Letter To The Editor

Thank You From the Bunker Hill Associates

Dear Editor,

On behalf of the Bunker Hill Associates, I would like to thank the Charlestown Community for their support and participation in making Charlestown Pride Week a huge success.

Starting on Sunday with Touch a Truck, Charlestown’s March against Drugs, Peter Looney Night, Charlestown’s Got Talent and ending the week with the Edna Kelly’s Doll Carriage Parade and Family Fun Day, the Town’s participation was impressive. 

There are so many people to thank such as Seth Daniel and the Charlestown Patriot Bridge for their coverage of the events. Adding to the success of Family Fun Day, Sean O’Brien and Teamsters Local 25 and Local 11. Our local restaurants The Monument, The Blackmoor, Brewer’s Fork, Grasshopper Cafe and McCarthy Bros. Liquors.

It’s establishments such as these that faithfully participate in community functions and we as Townies should show support and frequent their establishments.

The Bunker Hill Associates put a lot of work and take great pride in planning and organizing these daily events that led up to the Battle of Bunker Hill Day Parade.

The community displayed exactly what the Bunker Hill Associates hoped for when Pride Week was started years ago – Pride in our Town.

We Thank You Charlestown.

Robert Beckwith


Bunker Hill Associates


Dear Editor,

As a resident of Charlestown, I know that development in the Town can be controversial.

However, from where I sit as a working person, it becomes more apparent each day that the lack of housing that is affordable to working people is crippling the ability of present and future generations of working people to find decent and affordable places to live in Charlestown. The seeming lack of progress in producing affordable housing for working people in Charlestown is unsettling.

According to a recent Boston Globe newspaper account (Jon Chesto, May 16, 2019), it appears that the owners of the Charlestown Commerce Center, which consists of two outdated, eight-story-high waterfront industrial buildings, are floating a plan with the Boston’s planning agency to renovate these properties into hundreds of residences that would be sold at prices that many of Boston’s workers can actually afford.  According to The Boston Globe, the owners anticipate unit prices would fall within the range of $350,000 to $650,000. In my view, such a project not only would serve the City as a whole, but it would appeal equally to many longtime Boston residents still struggling to buy their first homes, younger single workers and couples just entering the workforce, and many others who are feeling the City’s housing crunch at its worst. Further, the project would provide hope to many sons and daughters of lifelong Charlestown residents who are interested in staying in Charlestown and making their own homes here.  In short, to allow the project to proceed in public view would be a bold and constructive step towards substantially alleviating the housing crunch in Boston.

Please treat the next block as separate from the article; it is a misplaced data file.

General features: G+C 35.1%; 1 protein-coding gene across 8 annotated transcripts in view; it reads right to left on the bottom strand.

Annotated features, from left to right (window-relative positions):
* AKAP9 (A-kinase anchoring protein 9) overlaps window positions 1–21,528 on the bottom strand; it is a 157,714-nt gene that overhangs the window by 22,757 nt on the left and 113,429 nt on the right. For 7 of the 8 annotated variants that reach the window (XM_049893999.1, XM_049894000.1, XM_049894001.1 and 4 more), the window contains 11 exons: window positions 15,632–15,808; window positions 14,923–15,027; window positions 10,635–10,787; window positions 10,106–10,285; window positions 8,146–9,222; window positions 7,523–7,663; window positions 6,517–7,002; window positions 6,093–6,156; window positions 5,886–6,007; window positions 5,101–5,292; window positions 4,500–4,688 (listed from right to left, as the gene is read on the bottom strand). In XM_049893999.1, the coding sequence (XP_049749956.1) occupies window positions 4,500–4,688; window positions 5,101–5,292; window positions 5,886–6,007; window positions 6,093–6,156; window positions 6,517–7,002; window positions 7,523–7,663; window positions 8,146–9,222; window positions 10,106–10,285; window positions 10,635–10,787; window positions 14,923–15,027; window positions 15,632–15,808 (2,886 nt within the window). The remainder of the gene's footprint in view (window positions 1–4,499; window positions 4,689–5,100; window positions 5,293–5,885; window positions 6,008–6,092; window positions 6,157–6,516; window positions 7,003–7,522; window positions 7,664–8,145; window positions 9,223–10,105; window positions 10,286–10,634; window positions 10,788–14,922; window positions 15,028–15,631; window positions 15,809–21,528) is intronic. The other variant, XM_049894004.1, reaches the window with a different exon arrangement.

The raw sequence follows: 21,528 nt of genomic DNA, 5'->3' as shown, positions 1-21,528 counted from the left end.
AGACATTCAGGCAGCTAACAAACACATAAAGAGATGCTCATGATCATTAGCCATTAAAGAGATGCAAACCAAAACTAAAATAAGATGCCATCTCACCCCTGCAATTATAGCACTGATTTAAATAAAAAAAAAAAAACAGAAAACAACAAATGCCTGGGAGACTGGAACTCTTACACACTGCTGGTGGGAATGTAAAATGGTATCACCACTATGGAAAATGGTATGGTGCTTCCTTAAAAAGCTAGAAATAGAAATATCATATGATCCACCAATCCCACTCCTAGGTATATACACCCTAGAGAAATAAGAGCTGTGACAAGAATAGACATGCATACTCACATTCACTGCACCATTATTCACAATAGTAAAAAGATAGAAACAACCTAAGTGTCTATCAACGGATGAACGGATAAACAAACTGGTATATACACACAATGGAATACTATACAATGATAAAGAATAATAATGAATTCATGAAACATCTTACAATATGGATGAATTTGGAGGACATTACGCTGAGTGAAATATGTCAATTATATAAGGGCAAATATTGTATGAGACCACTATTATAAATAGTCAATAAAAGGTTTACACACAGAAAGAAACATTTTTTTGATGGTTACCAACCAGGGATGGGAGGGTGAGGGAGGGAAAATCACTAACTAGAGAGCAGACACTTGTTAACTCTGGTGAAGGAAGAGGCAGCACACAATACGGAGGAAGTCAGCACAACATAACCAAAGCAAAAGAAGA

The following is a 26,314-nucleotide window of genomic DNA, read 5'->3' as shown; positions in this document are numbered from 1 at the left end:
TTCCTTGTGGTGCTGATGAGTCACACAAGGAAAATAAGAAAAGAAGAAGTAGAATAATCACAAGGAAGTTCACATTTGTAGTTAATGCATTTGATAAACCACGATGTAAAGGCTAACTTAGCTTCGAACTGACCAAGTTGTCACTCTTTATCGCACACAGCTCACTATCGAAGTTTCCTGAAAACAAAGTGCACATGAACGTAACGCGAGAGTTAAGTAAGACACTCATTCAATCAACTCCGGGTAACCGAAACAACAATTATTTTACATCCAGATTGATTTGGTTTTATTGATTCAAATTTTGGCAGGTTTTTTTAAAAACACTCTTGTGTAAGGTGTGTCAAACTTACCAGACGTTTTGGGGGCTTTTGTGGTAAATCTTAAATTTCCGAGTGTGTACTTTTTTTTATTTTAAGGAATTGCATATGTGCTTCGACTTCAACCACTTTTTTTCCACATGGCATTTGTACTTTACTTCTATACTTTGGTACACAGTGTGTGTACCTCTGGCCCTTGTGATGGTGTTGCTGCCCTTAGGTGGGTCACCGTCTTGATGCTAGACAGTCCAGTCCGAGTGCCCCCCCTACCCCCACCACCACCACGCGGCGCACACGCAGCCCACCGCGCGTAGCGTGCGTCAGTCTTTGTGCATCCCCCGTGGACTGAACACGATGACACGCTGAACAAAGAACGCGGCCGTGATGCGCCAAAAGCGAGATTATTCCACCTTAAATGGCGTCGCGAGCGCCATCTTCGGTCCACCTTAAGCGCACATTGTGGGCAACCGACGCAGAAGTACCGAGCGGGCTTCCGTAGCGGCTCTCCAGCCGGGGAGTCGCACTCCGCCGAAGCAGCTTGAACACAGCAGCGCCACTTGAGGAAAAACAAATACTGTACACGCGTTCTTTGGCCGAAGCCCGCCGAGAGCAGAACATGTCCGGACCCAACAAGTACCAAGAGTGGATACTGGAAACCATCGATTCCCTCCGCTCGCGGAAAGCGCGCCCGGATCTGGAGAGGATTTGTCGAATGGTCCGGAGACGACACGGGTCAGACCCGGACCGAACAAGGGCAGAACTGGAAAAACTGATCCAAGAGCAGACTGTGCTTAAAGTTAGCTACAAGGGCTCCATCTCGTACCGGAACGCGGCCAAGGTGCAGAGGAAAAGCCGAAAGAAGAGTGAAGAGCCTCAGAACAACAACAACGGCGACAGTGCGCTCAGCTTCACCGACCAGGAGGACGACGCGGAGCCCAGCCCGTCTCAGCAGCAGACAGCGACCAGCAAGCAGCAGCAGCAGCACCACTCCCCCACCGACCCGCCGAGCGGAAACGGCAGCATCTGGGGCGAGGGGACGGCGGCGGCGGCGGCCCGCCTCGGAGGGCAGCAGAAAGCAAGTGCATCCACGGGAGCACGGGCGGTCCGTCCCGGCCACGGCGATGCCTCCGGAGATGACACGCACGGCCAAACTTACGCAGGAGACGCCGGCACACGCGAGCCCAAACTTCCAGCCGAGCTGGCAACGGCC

Unfortunately, this is not to be if the Conservation Law Foundation is to have its way. Once a champion of environmental causes to the detriment of many waterfront-dependent industries leftover from the last century, the Conservation Law Foundation has now apparently switched its tack 180 degrees in the opposite direction to prevent the Charlestown Commerce Center’s proposed project from ever seeing the light of day in public. In a letter to the City’s planning agency, the head of the Conservation Law Foundation calls upon the City to strictly enforce its overly restrictive and archaic zoning laws that pertain to the Charlestown Commerce Center. Perhaps the old zoning laws served a noble and worthy purpose back in the day. Today, however, they serve no such purpose, especially where many of the heavy manufacturing industries that the old zoning laws sought to encourage and protect have long gone into extinction.

Given the severe lack of affordable housing in Boston, is it not a no-brainer for the City’s planning agency to at least let the owners test the waters for their plans in a public review process? After all, is that not why the City instituted public review procedures in the first place? Ultimately, we may find out that there is no appetite for the owner’s plans.

But without an engaging public dialogue we will never know.

Sadly, by not speaking up on this issue, we are all allowing the Conservation Law Foundation to effectively slam shut the door of the courthouse in the face of an owner’s idea at a very preliminary stage of the proceedings, without just cause or good reason—merely to preserve someone’s misty notion that heavy industry will ever come back and flourish in Charlestown as it once did in times gone by—and very much to the detriment of us all.

Jack Kelly

Charlestown resident

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